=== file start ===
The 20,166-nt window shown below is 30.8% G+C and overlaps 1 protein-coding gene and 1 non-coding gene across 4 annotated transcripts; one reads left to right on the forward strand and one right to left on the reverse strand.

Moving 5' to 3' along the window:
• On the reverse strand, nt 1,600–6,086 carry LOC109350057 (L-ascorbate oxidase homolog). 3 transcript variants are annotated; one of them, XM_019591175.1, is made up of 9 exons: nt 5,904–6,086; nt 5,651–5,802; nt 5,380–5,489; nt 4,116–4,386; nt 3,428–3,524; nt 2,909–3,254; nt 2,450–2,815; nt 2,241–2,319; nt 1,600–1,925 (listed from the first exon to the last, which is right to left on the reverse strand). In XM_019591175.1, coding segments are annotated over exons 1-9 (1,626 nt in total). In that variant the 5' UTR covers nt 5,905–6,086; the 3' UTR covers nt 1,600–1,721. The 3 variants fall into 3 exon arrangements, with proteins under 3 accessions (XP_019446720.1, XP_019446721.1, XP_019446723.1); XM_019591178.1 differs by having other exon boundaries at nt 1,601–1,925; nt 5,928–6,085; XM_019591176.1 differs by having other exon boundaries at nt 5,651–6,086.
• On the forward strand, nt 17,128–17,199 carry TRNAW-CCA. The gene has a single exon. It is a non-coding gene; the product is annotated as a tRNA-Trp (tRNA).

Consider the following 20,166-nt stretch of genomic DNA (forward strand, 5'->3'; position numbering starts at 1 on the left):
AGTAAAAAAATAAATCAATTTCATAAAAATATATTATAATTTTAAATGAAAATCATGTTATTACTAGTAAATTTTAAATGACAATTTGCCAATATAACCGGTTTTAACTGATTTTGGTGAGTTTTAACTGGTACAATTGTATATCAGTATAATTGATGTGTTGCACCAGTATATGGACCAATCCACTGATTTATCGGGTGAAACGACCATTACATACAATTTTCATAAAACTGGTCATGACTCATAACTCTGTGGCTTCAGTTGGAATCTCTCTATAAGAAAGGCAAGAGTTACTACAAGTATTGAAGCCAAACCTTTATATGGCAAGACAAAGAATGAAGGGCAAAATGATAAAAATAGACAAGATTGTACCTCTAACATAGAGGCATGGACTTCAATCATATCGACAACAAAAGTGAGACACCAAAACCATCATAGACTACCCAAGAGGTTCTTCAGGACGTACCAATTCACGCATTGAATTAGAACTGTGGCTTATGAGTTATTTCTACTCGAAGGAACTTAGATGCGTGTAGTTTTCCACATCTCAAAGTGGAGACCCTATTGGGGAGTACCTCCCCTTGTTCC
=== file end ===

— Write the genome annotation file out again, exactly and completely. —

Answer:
The 20,166-nt window shown below is 30.8% G+C and overlaps 1 protein-coding gene and 1 non-coding gene across 4 annotated transcripts; one reads left to right on the forward strand and one right to left on the reverse strand.

Moving 5' to 3' along the window:
• On the reverse strand, nt 1,600–6,086 carry LOC109350057 (L-ascorbate oxidase homolog). 3 transcript variants are annotated; one of them, XM_019591175.1, is made up of 9 exons: nt 5,904–6,086; nt 5,651–5,802; nt 5,380–5,489; nt 4,116–4,386; nt 3,428–3,524; nt 2,909–3,254; nt 2,450–2,815; nt 2,241–2,319; nt 1,600–1,925 (listed from the first exon to the last, which is right to left on the reverse strand). In XM_019591175.1, coding segments are annotated over exons 1-9 (1,626 nt in total). In that variant the 5' UTR covers nt 5,905–6,086; the 3' UTR covers nt 1,600–1,721. The 3 variants fall into 3 exon arrangements, with proteins under 3 accessions (XP_019446720.1, XP_019446721.1, XP_019446723.1); XM_019591178.1 differs by having other exon boundaries at nt 1,601–1,925; nt 5,928–6,085; XM_019591176.1 differs by having other exon boundaries at nt 5,651–6,086.
• On the forward strand, nt 17,128–17,199 carry TRNAW-CCA. The gene has a single exon. It is a non-coding gene; the product is annotated as a tRNA-Trp (tRNA).

Consider the following 20,166-nt stretch of genomic DNA (forward strand, 5'->3'; position numbering starts at 1 on the left):
AGTAAAAAAATAAATCAATTTCATAAAAATATATTATAATTTTAAATGAAAATCATGTTATTACTAGTAAATTTTAAATGACAATTTGCCAATATAACCGGTTTTAACTGATTTTGGTGAGTTTTAACTGGTACAATTGTATATCAGTATAATTGATGTGTTGCACCAGTATATGGACCAATCCACTGATTTATCGGGTGAAACGACCATTACATACAATTTTCATAAAACTGGTCATGACTCATAACTCTGTGGCTTCAGTTGGAATCTCTCTATAAGAAAGGCAAGAGTTACTACAAGTATTGAAGCCAAACCTTTATATGGCAAGACAAAGAATGAAGGGCAAAATGATAAAAATAGACAAGATTGTACCTCTAACATAGAGGCATGGACTTCAATCATATCGACAACAAAAGTGAGACACCAAAACCATCATAGACTACCCAAGAGGTTCTTCAGGACGTACCAATTCACGCATTGAATTAGAACTGTGGCTTATGAGTTATTTCTACTCGAAGGAACTTAGATGCGTGTAGTTTTCCACATCTCAAAGTGGAGACCCTATTGGGGAGTACCTCCCCTTGTTCC